With this method, we have saved over $25,000 over the past three years. Our adoption costs are estimated to add up to about that much, so now we are saving all my salary towards our next car (mine will need to be replaced in the next few years).
Here are “money-saving tips”, or simple frugal practices, that have worked for us over the years:
-Budgeting. My DH is SO GOOD at this. He sets a budget and we both stick to it.
-Home haircuts for DH.
-Home haircuts for me, or very minimal salon cuts (by minimal I mean like twice a year trims). No extras like highlights (I did get them once as a birthday present) on a regular basis.
-Making homemade laundry soap and other homemade cleaning products.
-I make my own deodorant now.
-I use shampoo/conditioner every second or third day, and alternate with baking soda/vinegar or a homemade dry shampoo mix.
-Asking for new clothes or gift cards to buy new clothes for birthdays and Christmas.
-Minimal vacations, except to see family.
-Not getting alcohol on a regular basis, whether from the store or when out to eat.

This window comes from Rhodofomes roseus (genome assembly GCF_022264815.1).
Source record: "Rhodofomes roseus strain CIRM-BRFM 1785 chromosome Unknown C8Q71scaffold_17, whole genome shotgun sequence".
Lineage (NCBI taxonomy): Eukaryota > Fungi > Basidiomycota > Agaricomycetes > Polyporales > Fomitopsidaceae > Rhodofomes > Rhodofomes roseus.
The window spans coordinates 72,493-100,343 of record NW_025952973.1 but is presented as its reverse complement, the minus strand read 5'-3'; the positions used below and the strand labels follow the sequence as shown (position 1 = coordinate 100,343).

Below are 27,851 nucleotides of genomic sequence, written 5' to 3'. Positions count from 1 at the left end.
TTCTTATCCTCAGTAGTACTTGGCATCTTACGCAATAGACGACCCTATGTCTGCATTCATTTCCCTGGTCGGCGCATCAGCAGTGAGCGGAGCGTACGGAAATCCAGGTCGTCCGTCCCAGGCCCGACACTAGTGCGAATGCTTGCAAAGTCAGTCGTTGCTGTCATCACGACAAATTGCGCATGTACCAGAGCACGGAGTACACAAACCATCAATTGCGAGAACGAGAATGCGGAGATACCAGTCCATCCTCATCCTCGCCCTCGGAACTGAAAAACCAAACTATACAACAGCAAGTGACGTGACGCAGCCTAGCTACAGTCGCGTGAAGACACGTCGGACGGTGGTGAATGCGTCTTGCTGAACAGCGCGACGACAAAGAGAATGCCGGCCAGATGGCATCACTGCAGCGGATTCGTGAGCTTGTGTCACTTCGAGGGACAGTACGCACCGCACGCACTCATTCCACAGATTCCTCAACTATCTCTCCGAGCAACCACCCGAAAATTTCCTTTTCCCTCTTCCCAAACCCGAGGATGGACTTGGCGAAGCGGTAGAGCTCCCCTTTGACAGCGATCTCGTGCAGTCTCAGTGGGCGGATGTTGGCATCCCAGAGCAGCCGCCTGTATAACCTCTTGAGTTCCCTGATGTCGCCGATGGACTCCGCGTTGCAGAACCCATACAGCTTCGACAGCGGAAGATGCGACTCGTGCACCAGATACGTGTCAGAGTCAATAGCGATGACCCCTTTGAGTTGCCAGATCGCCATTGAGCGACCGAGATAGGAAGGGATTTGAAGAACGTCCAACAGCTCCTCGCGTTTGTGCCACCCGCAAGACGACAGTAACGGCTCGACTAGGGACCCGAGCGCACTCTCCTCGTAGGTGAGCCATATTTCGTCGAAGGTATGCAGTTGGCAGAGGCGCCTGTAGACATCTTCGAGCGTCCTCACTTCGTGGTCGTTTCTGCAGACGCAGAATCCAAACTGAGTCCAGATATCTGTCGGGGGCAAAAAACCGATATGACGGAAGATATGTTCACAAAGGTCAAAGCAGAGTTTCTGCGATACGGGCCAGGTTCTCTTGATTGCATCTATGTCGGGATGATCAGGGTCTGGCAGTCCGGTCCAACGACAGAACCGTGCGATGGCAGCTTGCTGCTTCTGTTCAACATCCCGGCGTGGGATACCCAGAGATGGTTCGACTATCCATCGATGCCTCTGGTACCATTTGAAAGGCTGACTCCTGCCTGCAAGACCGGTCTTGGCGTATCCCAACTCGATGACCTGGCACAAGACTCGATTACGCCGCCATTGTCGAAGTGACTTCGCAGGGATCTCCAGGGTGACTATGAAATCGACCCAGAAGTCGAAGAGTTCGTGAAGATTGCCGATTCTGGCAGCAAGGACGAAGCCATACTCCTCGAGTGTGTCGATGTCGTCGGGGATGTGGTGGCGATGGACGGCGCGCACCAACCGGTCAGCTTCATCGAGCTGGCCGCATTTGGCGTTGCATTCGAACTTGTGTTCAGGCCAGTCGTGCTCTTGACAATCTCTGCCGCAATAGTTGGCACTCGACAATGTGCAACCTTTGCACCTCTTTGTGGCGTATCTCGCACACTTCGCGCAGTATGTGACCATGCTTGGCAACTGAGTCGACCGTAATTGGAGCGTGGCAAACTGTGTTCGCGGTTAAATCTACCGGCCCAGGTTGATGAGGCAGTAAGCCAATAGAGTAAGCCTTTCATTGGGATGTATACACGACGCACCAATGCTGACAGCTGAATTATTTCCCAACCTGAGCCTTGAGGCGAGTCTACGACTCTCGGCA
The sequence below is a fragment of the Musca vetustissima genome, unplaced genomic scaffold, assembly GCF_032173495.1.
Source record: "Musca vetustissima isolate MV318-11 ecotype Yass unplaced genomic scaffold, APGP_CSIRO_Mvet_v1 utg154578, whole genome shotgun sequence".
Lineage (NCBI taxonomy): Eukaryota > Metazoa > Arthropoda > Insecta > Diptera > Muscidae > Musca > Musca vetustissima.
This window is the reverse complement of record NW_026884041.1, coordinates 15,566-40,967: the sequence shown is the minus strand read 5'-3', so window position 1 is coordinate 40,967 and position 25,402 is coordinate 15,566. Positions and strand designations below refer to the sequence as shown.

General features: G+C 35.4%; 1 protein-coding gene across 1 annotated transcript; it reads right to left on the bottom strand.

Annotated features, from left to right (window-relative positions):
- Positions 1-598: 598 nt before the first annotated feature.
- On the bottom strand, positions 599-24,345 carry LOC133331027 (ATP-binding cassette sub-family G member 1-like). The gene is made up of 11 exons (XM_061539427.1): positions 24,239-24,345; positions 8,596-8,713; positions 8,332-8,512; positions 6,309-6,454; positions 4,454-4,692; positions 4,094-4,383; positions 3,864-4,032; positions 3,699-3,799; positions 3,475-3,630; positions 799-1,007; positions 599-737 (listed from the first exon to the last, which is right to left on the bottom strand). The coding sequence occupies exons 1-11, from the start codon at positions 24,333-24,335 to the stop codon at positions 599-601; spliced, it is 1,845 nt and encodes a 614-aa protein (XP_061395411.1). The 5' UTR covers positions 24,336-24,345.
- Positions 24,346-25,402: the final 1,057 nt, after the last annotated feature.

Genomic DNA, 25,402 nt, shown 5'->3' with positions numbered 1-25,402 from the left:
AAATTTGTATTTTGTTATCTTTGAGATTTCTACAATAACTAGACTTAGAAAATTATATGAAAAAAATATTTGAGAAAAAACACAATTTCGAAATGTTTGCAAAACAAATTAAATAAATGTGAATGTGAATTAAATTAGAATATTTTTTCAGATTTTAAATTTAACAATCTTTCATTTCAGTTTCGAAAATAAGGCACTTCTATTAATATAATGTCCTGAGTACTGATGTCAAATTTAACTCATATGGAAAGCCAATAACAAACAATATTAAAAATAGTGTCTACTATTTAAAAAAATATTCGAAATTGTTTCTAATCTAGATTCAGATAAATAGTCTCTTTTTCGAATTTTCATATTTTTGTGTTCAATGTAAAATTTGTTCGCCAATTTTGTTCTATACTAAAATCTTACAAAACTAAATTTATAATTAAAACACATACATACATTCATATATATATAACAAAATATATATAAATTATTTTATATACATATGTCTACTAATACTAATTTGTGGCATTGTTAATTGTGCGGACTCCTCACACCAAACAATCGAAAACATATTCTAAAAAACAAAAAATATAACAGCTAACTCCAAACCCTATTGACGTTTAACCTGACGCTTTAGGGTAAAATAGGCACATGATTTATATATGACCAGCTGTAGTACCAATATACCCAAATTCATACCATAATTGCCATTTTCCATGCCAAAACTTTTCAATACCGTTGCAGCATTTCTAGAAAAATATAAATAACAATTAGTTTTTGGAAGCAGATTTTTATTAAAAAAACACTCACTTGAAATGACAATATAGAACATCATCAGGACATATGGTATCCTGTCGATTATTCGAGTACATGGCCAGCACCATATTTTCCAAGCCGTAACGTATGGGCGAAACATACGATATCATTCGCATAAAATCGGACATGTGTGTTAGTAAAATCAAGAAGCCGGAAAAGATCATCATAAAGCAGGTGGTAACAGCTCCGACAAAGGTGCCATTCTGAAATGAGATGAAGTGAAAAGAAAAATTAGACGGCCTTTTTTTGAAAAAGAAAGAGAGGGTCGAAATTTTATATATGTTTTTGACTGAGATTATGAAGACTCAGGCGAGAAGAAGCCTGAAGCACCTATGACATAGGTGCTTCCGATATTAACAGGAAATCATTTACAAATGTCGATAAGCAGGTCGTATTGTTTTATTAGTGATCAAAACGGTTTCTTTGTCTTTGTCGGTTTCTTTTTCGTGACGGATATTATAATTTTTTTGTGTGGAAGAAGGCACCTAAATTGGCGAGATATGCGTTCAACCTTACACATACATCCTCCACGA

-Minimal eating out.
-Making meal plans and grocery lists.
-Buying simple food – we eat lots of chicken and eggs. I have never bought steak or anything luxurious like that. I guess it helps that we’re allergic to shellfish.
-Baking things from scratch.
-We generally use our credit card for everything. This is an easy way for my husband to track our spending and making sure we are staying within our monthly budget. Plus, we get rewards points, which are a nice bonus! I know there are mixed opinions out there on credit cards and stewardship, but it works for us because we have literally never had a balance or late payments. We have always been able to stay on budget using plastic.